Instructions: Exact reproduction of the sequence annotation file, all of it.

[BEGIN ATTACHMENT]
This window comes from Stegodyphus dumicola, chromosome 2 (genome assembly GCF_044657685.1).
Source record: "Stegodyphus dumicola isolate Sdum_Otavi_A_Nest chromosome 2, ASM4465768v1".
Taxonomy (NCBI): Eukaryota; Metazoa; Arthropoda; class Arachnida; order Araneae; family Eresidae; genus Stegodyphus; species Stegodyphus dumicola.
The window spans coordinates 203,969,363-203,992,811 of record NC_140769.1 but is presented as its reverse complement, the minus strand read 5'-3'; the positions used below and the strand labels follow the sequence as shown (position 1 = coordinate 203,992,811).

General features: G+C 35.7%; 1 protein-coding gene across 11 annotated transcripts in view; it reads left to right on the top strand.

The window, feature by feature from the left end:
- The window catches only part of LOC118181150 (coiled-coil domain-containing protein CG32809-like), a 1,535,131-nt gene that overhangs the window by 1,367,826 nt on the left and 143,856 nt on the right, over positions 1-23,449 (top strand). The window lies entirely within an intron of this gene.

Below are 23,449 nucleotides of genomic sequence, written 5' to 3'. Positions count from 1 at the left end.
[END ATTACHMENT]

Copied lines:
This window comes from Stegodyphus dumicola, chromosome 2 (genome assembly GCF_044657685.1).
Source record: "Stegodyphus dumicola isolate Sdum_Otavi_A_Nest chromosome 2, ASM4465768v1".
Taxonomy (NCBI): Eukaryota; Metazoa; Arthropoda; class Arachnida; order Araneae; family Eresidae; genus Stegodyphus; species Stegodyphus dumicola.
The window spans coordinates 203,969,363-203,992,811 of record NC_140769.1 but is presented as its reverse complement, the minus strand read 5'-3'; the positions used below and the strand labels follow the sequence as shown (position 1 = coordinate 203,992,811).

General features: G+C 35.7%; 1 protein-coding gene across 11 annotated transcripts in view; it reads left to right on the top strand.

The window, feature by feature from the left end:
- The window catches only part of LOC118181150 (coiled-coil domain-containing protein CG32809-like), a 1,535,131-nt gene that overhangs the window by 1,367,826 nt on the left and 143,856 nt on the right, over positions 1-23,449 (top strand). The window lies entirely within an intron of this gene.

Below are 23,449 nucleotides of genomic sequence, written 5' to 3'. Positions count from 1 at the left end.